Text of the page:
To date, there are no reliable clinical guidelines established to diagnose compartment syndrome. It can be difficult to diagnose due to similarity between its side effects and side effects of other conditions Because pain is a main sign of this condition, continuous pain relief makes diagnosis difficult as analgesia masks pain and finding the origin of the pain can be problematic if this condition has occurred as the result of a fracture. As well, large dressings or casts in the area can impede a physical examination (conversely, if bandages or casts are applied too tightly they can actually cause compartment syndrome).
Compartment syndrome that occurs after an injury is called acute compartment syndrome (ACS), but it can also occur from overuse of a muscle, called chronic exertional compartment syndrome, which typically affects athletes.
Acute Compartment Syndrome
ACS is a condition that requires immediate treatment to save the muscles and the limb.
The classic signs of acute compartment syndrome include the 6 ‘P’s’:
- Paresthesia: (typically tingling or pricking, as in “pins and needles”)
- Poikilothermia: (inability to regulate core temperature, sweating or “the chills”
ACS most commonly occurs in the leg and forearm, but it can also develop in the foot, thigh, or buttocks. Long bone fractures cause 75 percent of ACS cases, and the most common of these are in the tibia bone.
ACS can occur from strong and direct trauma to a compartment area, such as burns, excessively tight bandages, penetrating trauma, and vascular or arterial injuries. When there is no fracture involved, there is a greater risk for delayed diagnosis and treatment. ACS can also occur without any type of trauma. For instance, it can develop when an individual has a bleeding disorder, injects recreational drugs, or has a limb compressed for a prolonged period of time.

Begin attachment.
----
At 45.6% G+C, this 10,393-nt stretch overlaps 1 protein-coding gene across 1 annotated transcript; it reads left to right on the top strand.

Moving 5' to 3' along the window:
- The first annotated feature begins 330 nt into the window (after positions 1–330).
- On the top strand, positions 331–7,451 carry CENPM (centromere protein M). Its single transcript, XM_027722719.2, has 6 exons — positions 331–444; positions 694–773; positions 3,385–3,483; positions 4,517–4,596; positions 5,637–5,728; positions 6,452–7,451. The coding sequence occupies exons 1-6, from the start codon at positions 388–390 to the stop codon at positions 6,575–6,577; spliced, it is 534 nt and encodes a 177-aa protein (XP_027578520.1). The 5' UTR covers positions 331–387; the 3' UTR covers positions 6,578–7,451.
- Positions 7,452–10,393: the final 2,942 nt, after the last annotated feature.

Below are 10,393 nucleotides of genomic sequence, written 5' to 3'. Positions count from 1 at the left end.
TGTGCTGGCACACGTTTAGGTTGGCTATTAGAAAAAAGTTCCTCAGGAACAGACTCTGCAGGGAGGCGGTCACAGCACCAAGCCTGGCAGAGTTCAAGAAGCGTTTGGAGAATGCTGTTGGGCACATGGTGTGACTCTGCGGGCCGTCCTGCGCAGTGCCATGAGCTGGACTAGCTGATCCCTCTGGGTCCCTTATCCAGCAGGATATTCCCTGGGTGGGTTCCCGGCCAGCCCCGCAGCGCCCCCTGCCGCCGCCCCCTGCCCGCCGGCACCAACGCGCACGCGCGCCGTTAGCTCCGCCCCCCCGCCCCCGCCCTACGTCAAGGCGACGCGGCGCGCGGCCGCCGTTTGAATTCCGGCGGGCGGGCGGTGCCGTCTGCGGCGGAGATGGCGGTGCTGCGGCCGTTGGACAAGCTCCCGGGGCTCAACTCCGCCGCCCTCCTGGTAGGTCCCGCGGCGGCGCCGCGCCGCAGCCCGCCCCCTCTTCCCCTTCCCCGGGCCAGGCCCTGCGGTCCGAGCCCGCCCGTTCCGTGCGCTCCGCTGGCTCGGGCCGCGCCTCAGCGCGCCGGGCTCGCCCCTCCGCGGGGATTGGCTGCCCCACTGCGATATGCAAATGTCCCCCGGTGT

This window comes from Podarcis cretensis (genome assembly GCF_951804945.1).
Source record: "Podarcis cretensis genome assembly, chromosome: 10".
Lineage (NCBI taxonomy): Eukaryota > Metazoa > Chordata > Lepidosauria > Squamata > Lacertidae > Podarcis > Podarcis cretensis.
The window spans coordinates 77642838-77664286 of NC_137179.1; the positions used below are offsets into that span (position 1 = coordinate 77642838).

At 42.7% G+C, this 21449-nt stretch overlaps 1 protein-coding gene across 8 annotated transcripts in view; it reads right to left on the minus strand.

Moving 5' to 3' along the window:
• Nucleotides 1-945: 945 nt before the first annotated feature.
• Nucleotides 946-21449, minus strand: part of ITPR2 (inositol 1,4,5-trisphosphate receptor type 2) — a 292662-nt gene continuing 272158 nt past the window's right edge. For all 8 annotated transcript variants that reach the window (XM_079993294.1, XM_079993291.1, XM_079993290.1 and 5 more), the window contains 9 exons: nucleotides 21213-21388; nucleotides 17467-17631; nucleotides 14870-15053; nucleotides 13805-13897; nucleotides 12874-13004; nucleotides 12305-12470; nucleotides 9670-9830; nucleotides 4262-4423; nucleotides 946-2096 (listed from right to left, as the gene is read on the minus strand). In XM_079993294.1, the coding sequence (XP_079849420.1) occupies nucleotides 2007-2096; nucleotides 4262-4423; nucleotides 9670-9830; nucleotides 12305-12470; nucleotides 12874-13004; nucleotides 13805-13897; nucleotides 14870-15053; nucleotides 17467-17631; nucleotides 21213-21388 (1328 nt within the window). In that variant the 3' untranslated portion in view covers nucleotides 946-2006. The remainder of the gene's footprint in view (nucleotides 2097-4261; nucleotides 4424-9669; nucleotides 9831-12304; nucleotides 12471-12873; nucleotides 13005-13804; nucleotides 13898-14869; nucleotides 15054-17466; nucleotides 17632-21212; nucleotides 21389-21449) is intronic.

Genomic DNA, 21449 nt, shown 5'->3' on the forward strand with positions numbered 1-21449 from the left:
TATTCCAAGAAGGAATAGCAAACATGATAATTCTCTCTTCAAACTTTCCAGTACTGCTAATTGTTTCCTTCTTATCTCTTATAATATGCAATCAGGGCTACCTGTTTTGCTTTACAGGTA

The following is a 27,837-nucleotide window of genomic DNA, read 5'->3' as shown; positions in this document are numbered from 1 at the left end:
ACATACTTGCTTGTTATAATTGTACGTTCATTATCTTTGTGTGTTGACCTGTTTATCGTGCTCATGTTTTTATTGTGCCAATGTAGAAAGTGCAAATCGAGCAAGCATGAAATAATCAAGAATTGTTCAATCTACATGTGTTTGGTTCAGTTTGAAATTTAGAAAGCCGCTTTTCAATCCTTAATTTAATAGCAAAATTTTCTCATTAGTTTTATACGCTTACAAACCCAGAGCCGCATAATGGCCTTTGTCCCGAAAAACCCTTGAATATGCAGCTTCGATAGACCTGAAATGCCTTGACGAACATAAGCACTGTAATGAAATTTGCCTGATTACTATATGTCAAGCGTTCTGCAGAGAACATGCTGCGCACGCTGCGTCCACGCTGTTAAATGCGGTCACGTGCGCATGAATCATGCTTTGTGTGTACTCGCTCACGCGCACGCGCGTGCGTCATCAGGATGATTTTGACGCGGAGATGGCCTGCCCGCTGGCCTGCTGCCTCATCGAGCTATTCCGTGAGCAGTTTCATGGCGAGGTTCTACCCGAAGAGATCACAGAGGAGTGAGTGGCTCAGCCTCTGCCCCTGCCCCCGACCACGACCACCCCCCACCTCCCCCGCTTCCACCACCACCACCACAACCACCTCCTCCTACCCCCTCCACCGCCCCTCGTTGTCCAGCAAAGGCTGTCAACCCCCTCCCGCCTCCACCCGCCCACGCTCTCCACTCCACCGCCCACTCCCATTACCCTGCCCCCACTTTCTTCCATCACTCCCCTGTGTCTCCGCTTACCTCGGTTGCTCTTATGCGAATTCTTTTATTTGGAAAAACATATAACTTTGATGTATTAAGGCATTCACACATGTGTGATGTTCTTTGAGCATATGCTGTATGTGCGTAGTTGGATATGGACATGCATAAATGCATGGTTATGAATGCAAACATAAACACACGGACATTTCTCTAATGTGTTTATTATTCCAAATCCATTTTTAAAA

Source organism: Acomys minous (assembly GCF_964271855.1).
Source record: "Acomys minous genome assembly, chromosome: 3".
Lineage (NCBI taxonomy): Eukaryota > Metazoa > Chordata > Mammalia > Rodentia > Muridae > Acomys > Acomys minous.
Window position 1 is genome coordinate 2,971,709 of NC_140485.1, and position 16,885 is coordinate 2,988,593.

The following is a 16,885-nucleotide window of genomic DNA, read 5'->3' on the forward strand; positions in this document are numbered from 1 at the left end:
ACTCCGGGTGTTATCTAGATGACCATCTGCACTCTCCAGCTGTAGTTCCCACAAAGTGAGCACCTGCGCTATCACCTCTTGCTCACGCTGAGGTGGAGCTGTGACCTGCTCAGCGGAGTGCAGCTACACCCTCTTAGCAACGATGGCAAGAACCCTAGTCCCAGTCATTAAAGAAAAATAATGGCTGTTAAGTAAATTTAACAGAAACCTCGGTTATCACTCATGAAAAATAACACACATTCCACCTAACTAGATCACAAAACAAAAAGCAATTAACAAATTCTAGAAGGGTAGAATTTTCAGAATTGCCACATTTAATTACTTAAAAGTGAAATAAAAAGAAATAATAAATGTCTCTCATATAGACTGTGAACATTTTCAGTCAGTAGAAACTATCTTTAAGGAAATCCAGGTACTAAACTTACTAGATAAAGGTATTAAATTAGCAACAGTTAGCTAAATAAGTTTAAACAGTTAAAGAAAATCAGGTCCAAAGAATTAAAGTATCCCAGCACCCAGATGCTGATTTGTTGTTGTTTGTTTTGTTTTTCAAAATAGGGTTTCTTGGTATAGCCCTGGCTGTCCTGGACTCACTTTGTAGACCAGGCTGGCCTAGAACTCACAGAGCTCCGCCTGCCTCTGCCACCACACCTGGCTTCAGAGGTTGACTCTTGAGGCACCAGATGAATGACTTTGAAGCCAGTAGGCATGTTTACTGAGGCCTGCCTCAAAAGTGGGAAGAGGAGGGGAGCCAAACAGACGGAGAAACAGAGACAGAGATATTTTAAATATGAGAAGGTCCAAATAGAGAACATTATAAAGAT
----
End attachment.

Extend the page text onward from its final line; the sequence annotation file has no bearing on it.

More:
In all of these causes, a lack of oxygen reaching the tissues of the compartment results in ACS.
According to the BMJ, lower extremity compartment syndrome is a devastating complication if not rapidly diagnosed and properly managed. Any concern for compartment syndrome should prompt a compartment pressure check. Most common checks are pressure measurements taken while the patient is rest, and then after the patient completes a short walk or movement to the affected area. The change in pressure is compared in order to diagnose. Typically, pressure difference from rest and activity is minimal but in patients who have ACS, the difference is dramatic. https://tsaco.bmj.com/content/2/1/e000094
ACS is treated with a surgery called a fasciotomy where the pressure in the compartment is relieved by cutting open the muscle. If the fasciotomy is delayed, muscle tissue may die and the patient may require amputation of the limb.
If you are the victim of a delayed or misdiagnosis of acute compartment syndrome, the Killino law firm can help you get compensation for your pain, suffering, medical bills, missed time at work, and lost future income.
Chronic Compartment Syndrome
Chronic compartment syndrome is easier to diagnose because it develops over a longer period of time. Chronic compartment syndrome commonly occurs in athletes or those who overuse a particular muscle or limb. Athletes who use steroids are somewhat more likely to develop compartment syndrome.
Compartment Syndrome Medical Malpractice
Medical malpractice compartment syndrome claims are typically acute cases, as they are the riskiest and most dangerous.
If you feel that health care providers are minimizing your complaints, it is important that you and your family become pro-active, so you or your loved one receive the treatment and compassion you deserve.
Compartment syndrome is truly a serious condition. If you or someone you care about suffered an injury that led to a delayed diagnosis of compartment syndrome, the Killino law firm can help. Our compartment syndrome malpractice attorneys are dedicated to investigating your case and getting financial compensation for patients that have suffered needlessly due to the negligence of their medical providers.